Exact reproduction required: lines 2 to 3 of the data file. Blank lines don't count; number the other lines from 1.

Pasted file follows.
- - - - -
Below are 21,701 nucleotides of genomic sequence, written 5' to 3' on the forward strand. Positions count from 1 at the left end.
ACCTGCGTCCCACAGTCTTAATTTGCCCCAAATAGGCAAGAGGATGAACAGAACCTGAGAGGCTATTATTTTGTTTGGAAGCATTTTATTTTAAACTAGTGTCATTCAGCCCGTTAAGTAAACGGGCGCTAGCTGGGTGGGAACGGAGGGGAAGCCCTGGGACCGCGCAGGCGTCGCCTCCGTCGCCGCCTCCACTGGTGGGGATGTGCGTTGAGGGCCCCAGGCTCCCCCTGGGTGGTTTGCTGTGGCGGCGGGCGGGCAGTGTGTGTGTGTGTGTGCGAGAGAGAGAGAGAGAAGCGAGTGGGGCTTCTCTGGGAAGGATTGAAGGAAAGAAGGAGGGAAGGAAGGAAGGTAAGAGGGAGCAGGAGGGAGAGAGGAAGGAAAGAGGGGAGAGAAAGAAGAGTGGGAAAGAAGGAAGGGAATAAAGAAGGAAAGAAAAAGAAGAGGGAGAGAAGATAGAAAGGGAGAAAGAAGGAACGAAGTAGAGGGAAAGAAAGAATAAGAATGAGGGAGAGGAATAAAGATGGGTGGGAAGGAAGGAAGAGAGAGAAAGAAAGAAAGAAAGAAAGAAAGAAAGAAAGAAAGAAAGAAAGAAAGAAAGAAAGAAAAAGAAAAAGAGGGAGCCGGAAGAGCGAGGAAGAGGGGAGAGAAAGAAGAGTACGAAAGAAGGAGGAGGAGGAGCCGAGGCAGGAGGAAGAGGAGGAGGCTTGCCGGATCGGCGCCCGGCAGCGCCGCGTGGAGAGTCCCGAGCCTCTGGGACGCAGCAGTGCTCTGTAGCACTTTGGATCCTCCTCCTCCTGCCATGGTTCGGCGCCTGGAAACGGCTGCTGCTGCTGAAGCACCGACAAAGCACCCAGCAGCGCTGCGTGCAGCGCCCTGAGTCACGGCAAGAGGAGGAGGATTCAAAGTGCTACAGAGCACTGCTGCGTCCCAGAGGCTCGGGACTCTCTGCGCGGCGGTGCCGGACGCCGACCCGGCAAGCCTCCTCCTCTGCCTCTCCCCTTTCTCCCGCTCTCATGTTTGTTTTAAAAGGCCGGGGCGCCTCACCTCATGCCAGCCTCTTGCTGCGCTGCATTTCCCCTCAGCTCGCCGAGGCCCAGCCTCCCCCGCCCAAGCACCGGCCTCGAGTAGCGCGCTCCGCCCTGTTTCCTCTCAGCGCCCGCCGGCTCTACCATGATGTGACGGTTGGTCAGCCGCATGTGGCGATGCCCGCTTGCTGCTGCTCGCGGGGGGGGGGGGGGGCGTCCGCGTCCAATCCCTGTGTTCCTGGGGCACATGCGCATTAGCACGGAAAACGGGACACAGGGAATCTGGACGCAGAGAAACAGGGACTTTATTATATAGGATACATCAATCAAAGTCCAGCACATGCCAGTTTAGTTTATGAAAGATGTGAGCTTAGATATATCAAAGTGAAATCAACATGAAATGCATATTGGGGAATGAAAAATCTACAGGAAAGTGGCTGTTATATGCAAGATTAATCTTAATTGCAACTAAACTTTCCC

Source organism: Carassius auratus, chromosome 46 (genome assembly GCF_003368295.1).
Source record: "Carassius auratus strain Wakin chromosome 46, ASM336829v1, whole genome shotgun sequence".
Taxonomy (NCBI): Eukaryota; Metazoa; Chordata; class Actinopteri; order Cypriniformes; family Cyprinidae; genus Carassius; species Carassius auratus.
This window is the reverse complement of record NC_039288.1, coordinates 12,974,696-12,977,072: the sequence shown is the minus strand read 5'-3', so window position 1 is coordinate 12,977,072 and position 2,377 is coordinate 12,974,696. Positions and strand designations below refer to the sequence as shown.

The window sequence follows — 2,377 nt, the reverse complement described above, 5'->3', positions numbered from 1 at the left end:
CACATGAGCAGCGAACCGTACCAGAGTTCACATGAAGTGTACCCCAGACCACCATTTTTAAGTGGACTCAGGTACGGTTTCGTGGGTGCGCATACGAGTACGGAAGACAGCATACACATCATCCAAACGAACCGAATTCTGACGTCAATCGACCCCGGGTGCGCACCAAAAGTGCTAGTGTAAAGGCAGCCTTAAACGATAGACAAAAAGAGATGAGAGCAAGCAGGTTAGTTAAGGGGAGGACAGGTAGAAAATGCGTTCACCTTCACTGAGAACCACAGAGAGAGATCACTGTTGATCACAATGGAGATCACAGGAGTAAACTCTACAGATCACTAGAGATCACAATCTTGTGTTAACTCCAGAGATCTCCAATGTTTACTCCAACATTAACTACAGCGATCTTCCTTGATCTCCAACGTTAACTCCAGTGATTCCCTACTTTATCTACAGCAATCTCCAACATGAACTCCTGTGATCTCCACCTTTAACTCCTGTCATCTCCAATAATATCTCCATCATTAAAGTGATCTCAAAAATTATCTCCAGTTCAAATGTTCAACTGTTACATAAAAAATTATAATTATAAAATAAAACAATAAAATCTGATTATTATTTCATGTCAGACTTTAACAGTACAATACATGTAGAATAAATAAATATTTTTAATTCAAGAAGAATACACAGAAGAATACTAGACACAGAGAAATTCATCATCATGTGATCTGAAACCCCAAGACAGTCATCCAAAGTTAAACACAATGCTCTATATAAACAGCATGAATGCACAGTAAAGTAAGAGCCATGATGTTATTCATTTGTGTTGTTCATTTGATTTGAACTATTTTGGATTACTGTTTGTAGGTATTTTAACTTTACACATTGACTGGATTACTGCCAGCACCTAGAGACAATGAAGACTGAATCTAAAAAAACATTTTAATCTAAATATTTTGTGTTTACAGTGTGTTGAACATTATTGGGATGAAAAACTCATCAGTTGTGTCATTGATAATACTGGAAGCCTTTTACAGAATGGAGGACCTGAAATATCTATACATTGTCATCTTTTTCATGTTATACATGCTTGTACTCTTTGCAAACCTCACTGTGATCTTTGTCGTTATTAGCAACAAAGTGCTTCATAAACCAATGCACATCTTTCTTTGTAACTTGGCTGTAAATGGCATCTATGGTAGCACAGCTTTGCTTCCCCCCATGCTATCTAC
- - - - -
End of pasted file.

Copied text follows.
ACCTGCGTCCCACAGTCTTAATTTGCCCCAAATAGGCAAGAGGATGAACAGAACCTGAGAGGCTATTATTTTGTTTGGAAGCATTTTATTTTAAACTAGTGTCATTCAGCCCGTTAAGTAAACGGGCGCTAGCTGGGTGGGAACGGAGGGGAAGCCCTGGGACCGCGCAGGCGTCGCCTCCGTCGCCGCCTCCACTGGTGGGGATGTGCGTTGAGGGCCCCAGGCTCCCCCTGGGTGGTTTGCTGTGGCGGCGGGCGGGCAGTGTGTGTGTGTGTGTGCGAGAGAGAGAGAGAGAAGCGAGTGGGGCTTCTCTGGGAAGGATTGAAGGAAAGAAGGAGGGAAGGAAGGAAGGTAAGAGGGAGCAGGAGGGAGAGAGGAAGGAAAGAGGGGAGAGAAAGAAGAGTGGGAAAGAAGGAAGGGAATAAAGAAGGAAAGAAAAAGAAGAGGGAGAGAAGATAGAAAGGGAGAAAGAAGGAACGAAGTAGAGGGAAAGAAAGAATAAGAATGAGGGAGAGGAATAAAGATGGGTGGGAAGGAAGGAAGAGAGAGAAAGAAAGAAAGAAAGAAAGAAAGAAAGAAAGAAAGAAAGAAAGAAAGAAAGAAAGAAAAAGAAAAAGAGGGAGCCGGAAGAGCGAGGAAGAGGGGAGAGAAAGAAGAGTACGAAAGAAGGAGGAGGAGGAGCCGAGGCAGGAGGAAGAGGAGGAGGCTTGCCGGATCGGCGCCCGGCAGCGCCGCGTGGAGAGTCCCGAGCCTCTGGGACGCAGCAGTGCTCTGTAGCACTTTGGATCCTCCTCCTCCTGCCATGGTTCGGCGCCTGGAAACGGCTGCTGCTGCTGAAGCACCGACAAAGCACCCAGCAGCGCTGCGTGCAGCGCCCTGAGTCACGGCAAGAGGAGGAGGATTCAAAGTGCTACAGAGCACTGCTGCGTCCCAGAGGCTCGGGACTCTCTGCGCGGCGGTGCCGGACGCCGACCCGGCAAGCCTCCTCCTCTGCCTCTCCCCTTTCTCCCGCTCTCATGTTTGTTTTAAAAGGCCGGGGCGCCTCACCTCATGCCAGCCTCTTGCTGCGCTGCATTTCCCCTCAGCTCGCCGAGGCCCAGCCTCCCCCGCCCAAGCACCGGCCTCGAGTAGCGCGCTCCGCCCTGTTTCCTCTCAGCGCCCGCCGGCTCTACCATGATGTGACGGTTGGTCAGCCGCATGTGGCGATGCCCGCTTGCTGCTGCTCGCGGGGGGGGGGGGGGGCGTCCGCGTCCAATCCCTGTGTTCCTGGGGCACATGCGCATTAGCACGGAAAACGGGACACAGGGAATCTGGACGCAGAGAAACAGGGACTTTATTATATAGGATACATCAATCAAAGTCCAGCACATGCCAGTTTAGTTTATGAAAGATGTGAGCTTAGATATATCAAAGTGAAATCAACATGAAATGCATATTGGGGAATGAAAAATCTACAGGAAAGTGGCTGTTATATGCAAGATTAATCTTAATTGCAACTAAACTTTCCC

Source organism: Carassius auratus, chromosome 46 (genome assembly GCF_003368295.1).